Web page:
When she grows up, Shannon Siebers wants to be a professional book hoarder.
“That’s what librarians are,” she said with a laugh. “We’re nerds. We love talking about books.”
Siebers has worn the “nerd” label proudly for years, starting when she was 5 years old. The granddaughter of a librarian’s assistant, Siebers practically grew up in the stacks Germantown Public Library.
“The library is my hometown. It’s just around the corner from my house,” she said. “I definitely remember having a little library card with my 5-year-old handwriting on it. My kindergarten class would walk over there and check out books.”
Looking back, she added, “I don’t know how the librarians dealt with us.”
When she turned 16 and began looking for a job, it was a no-brainer: Siebers wanted to work at the library. Her grandmother suggested volunteering to get her foot in the door, but the library had other plans: Siebers was called in for an interview and then offered a job as a page. She’s worked there ever since.
Now Siebers is a student at UWM and contemplating her own future as a librarian. Most students might opt for a major in information science or technology, given that most librarians are required to have a Masters in Library and Information Science, but instead, Siebers is indulging her inner nerd. She’s majoring in English.
“It was pretty clear that it doesn’t matter what you did for your undergraduate. I asked my boss and she said that it made the most sense to do something with books,” Siebers said. “Having a broad education about literature has been wonderful. I’ve loved every single one of my English professors.”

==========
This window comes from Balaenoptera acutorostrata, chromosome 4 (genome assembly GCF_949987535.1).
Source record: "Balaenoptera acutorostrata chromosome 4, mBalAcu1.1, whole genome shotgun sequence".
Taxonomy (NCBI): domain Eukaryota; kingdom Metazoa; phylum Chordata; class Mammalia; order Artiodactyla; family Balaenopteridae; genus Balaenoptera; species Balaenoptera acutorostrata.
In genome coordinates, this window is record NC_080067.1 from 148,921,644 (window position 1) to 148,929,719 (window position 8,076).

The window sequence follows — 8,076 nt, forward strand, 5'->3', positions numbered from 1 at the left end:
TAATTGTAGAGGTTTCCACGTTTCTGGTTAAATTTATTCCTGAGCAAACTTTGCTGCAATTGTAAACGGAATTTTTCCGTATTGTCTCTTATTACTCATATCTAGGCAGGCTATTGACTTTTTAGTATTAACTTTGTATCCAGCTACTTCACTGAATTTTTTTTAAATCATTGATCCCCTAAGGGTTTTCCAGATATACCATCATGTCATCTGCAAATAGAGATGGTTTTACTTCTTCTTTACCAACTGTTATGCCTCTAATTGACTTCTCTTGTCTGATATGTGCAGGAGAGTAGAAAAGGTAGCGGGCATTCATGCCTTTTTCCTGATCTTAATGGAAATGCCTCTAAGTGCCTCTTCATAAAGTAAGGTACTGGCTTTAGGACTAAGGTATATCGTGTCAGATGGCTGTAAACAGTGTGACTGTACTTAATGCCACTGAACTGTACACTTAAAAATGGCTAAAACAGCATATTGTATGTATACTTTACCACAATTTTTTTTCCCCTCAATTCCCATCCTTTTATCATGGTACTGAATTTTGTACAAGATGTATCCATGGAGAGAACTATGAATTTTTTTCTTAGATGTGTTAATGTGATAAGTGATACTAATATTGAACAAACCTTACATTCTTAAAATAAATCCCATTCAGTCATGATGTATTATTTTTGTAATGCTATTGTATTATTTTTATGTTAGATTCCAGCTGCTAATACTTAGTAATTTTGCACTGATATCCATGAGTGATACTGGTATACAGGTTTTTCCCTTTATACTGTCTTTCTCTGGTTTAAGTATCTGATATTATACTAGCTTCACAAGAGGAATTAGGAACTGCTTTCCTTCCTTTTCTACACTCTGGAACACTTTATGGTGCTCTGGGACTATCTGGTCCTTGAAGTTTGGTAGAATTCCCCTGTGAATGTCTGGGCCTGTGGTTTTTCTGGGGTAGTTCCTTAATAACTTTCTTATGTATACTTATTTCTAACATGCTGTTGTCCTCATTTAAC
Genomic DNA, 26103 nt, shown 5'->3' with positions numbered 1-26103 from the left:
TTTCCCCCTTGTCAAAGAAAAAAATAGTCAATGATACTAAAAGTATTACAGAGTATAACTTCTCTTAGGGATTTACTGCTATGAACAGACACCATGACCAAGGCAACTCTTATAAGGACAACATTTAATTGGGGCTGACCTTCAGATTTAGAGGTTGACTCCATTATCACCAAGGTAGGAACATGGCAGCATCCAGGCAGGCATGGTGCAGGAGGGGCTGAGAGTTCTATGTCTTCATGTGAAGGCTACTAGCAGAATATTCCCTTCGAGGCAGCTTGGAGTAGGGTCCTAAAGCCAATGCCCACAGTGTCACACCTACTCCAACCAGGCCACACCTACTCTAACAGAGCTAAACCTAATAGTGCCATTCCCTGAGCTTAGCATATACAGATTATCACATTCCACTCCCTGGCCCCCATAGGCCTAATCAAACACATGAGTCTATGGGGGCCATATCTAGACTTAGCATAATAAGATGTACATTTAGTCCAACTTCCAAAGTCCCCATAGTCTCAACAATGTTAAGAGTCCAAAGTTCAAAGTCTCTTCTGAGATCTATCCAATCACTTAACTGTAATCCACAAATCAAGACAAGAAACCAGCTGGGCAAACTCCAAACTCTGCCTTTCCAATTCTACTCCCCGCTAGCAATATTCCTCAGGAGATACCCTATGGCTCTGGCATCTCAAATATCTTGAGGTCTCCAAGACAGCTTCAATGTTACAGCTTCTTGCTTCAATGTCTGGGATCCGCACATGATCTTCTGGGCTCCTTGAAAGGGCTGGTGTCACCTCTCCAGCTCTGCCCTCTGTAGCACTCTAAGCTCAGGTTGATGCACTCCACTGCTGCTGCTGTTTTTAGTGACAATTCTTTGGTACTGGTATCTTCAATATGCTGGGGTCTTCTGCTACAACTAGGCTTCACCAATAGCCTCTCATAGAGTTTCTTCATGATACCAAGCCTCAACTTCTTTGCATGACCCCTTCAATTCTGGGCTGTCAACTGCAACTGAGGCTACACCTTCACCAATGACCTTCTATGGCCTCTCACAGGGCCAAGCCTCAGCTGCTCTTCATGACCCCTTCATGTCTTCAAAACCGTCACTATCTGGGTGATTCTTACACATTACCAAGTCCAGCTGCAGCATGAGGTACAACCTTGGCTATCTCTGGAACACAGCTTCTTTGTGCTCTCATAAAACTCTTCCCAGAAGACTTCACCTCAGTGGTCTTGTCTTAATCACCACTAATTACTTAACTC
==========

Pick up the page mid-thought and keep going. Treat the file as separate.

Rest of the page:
She’s a particular fan of The Picture of Dorian Gray and other classic literature, but her favorite book is “whatever I’m reading right now,” Siebers said.
She has put that love of literature to good use as she’s moved up the ranks in the library. As a page, Siebers was in charge of re-shelving books and helping at the circulation desk, but after three years, the director named Siebers a youth services intern, expanding her job duties with the library.
“My job is basically event programming, and it gets weirder from there,” Siebers said.
She’s talking about events like the day the library made a life-size Candyland board game and patrons played by moving around colored squares taped the floor. Then there was the haunted house that she helped coordinate with the library’s teen advisory board (“They were pretty creepy. It was nice,” she said), and the usual summer reading programs and events for families.
These days, as the pandemic has forced patrons to stay at home, she and her colleagues are finding new ways to keep people engaged by making craft and recipe kits to distribute.
While she’s crafting and planning events, Siebers is also gaining valuable experience that will give her a leg up when it comes time for graduate school.
“I’ve learned so much about what libraries do and how they operate, from the inside out,” she said. “It’s so nice to have experience before getting my MLIS. Experience is the no. 1 requirement for a job in this field.”
She’s not sure where she’d like to attend graduate school – UWM, UW-Madison, and the University of Illinois are all on her list – but wherever she ends up, Siebers will take her love of the library with her.
“I believe that information and education should be accessible to everybody,” she said. “Libraries are one of the only places that are accessible to everyone, no matter who you are, no matter what you look like, and no matter how much money you have.”
And when it’s safe to gather in libraries again, Siebers has a request.
“Just say hi to the librarians. We’re nerds. We’ll talk to you about books.”
By Sarah Vickery, College of Letters & Science